Counselling Psychology »



Active listening and other skills are usable in many settings and they Often used by counsellors as part of their work:

1. Preparation of Counsellors and the setting before beginning - Establishment of appropriate framework so speaker knows what is on offer.

2. Attention to the counsellors' body language - (SOLER: Seating, Open Posture, Trunk lean, Eye contact, Relaxation avoid tense mannerisms)


3. Observation - (of the speaker's body language and tone of voice and general style of interaction) in relation to what they are saying.

4. Listening with concentraton to the content of the narrative - (the activities, thoughts and feelings described by the speaker). Focus on the whole picture rather than memorising every detail.

5. Accepting silence at times - Reflecting silence sometimes.

6. Thinking about what counsellors are hearing and observing and putting it together in your mind. May want to think about the process (the way the person tells the story). May want to think about your own reactions

7. Responding by Reflecting, paraphrasing, clarifying Repeating a version in your own words of what the speaker has said or done, and checking to see that counsellors have get it right helps the speaker feel that they are getting through to you.(In person-centred terms, counsellos are aiming to respond from a position of empathic experiencing of the other person's frame of reference; the responding should not be a mechanical parroting.)

8. Appropriate questioning - Try to avoid questions at start of a session if you want to reduce the appearance of being an expert with power to cure. Always ask yourself why you are asking this question. It should always be for the benefit of the speaker, not for your own curiosity, not as an indirect way of giving advice, not to break silence and not to rescue speaker from uncomfortable thought. Closed, multiple, and why questions are generally less welcome. May be helpful to ask a question to help person explore further something that has been hinted at or stated in a very general way, or to help decide which of various issues to focus on at first.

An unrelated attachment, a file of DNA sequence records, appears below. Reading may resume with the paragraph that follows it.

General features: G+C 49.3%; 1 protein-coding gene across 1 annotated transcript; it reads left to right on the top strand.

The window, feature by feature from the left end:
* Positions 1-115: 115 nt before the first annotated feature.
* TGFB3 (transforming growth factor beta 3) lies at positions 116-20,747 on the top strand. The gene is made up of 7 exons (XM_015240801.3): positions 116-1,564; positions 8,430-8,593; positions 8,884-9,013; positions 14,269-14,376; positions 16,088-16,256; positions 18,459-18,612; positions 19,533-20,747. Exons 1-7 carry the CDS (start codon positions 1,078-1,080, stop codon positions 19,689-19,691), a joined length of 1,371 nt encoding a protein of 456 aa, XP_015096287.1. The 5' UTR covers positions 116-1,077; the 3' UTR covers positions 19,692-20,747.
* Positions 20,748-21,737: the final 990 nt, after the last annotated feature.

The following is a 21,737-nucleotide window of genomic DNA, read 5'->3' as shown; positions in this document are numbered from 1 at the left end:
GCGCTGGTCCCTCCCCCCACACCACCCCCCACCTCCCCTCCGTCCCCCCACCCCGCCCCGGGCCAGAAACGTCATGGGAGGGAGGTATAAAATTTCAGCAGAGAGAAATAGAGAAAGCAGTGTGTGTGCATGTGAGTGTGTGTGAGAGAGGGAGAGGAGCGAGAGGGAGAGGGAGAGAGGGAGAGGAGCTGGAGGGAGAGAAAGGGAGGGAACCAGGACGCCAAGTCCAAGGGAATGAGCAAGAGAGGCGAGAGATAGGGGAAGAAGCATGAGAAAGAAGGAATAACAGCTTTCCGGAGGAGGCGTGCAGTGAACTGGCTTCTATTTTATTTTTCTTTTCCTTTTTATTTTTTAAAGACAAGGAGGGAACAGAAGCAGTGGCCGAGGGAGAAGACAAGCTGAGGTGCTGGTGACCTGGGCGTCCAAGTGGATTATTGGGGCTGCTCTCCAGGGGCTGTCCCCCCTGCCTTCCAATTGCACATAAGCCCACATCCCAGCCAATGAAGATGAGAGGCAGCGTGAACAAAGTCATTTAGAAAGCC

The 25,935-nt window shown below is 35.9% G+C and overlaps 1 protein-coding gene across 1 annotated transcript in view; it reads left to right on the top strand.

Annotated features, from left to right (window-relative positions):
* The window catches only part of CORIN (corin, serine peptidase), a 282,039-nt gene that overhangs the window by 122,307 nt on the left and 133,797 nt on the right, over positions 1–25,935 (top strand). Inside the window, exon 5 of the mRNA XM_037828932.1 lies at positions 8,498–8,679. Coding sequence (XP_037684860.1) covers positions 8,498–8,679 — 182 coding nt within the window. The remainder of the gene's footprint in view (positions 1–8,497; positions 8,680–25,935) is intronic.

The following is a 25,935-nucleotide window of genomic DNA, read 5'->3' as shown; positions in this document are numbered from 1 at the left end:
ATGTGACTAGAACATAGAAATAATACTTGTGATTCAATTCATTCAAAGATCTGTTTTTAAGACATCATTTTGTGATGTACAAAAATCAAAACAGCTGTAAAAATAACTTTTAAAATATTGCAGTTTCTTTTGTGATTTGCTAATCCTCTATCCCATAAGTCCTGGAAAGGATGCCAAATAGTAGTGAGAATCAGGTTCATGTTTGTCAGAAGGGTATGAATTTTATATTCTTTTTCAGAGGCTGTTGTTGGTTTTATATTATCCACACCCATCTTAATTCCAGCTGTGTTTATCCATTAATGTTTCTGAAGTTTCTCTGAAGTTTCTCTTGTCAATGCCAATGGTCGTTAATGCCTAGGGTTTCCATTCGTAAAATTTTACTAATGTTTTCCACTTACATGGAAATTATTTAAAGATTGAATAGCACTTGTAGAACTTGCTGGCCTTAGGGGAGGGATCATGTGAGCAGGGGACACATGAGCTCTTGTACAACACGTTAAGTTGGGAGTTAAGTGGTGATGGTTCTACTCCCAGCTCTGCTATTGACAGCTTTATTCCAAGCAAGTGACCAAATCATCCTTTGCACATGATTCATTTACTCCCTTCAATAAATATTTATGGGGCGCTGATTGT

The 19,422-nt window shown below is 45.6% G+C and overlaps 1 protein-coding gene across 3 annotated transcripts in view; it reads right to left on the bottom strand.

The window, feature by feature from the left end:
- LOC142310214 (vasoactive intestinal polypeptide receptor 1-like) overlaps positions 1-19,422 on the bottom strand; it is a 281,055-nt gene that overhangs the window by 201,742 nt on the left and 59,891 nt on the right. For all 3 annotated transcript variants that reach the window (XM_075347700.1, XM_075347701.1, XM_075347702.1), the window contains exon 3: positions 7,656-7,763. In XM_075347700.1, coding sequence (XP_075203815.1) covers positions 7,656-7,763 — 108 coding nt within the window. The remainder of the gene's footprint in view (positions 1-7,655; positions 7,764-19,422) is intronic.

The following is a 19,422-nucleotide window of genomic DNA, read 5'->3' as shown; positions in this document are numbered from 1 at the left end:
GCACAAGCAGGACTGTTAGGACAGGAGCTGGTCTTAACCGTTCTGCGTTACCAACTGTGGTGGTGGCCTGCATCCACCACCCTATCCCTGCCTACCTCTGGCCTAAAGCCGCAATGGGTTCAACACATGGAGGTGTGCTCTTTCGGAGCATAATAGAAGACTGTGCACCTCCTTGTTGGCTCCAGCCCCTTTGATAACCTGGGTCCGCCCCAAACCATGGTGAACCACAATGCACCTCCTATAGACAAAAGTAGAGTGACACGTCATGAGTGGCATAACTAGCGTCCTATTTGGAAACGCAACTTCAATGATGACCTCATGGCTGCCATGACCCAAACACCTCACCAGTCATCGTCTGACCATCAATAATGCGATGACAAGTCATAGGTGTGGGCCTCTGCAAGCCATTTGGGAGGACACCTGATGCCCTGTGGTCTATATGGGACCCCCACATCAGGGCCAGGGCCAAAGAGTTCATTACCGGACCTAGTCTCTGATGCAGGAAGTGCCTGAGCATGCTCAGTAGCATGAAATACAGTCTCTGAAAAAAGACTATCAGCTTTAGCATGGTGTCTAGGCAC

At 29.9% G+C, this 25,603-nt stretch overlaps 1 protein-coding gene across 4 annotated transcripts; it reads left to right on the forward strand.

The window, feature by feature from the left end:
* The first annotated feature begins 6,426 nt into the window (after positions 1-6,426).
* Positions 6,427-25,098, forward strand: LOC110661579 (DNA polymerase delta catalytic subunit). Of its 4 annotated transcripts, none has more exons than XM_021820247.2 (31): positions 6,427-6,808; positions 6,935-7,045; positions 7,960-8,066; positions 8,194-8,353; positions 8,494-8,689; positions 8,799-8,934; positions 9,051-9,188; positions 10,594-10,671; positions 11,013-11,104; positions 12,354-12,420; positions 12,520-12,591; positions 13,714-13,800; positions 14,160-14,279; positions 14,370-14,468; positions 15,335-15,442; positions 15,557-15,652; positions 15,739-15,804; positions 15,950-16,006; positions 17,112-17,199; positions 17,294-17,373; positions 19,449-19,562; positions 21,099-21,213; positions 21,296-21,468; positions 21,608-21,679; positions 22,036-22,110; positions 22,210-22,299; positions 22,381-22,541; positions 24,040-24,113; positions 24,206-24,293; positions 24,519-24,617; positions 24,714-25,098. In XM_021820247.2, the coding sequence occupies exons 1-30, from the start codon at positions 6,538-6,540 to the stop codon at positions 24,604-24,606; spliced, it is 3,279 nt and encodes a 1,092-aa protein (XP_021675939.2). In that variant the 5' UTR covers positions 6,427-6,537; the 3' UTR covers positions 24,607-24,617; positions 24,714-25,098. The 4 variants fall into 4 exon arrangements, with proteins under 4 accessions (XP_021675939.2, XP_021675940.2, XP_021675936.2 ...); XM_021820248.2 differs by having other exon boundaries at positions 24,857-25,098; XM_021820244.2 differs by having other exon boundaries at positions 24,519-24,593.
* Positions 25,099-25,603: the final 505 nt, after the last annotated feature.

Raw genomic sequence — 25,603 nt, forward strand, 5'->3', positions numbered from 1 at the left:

9. Summarising - A combination of the various types of responding but over a larger amount of content. Often useful as a preliminary to help the speaker identify a focus.

10. Focusing - Helping speaker to identify and stick to issue/area they want to attend to now.

11. Challenging - Could be helping person be specific rather than vague when they are describing their situation and feelings. Could be trying to tune up or tune down level of speaker's involvement in feelings so that they can become aware of feelings, or alternatively calm the feelings sufficiently to think about them. Could include offering an alternative viewpoint for speaker's consideration. Generally ways of inviting person to explore further.

12. Immediacy - Making use of what's happening in relationship between speaker and listener at that moment. Related to an aspect of person-centred congruence.

13. Action planning - Helping speaker think about exactly what want. Helping speaker decide what action to take. Considering obstacles and how to meet them.

14. Ending - Clarity about time frame. Clarity about future meetings. Clarity about referrals if relevant. Awareness of loss.



Aldridge, Sally and Rigby, Sally (2001) BACP Counselling Skills in Context (London: Hodder and Stoughton)


Frankland, Alan and Sanders, Pete (1995), Next Steps in Counselling. Ross-on-Wye: PCCS Books. Aimed at certificate level courses.








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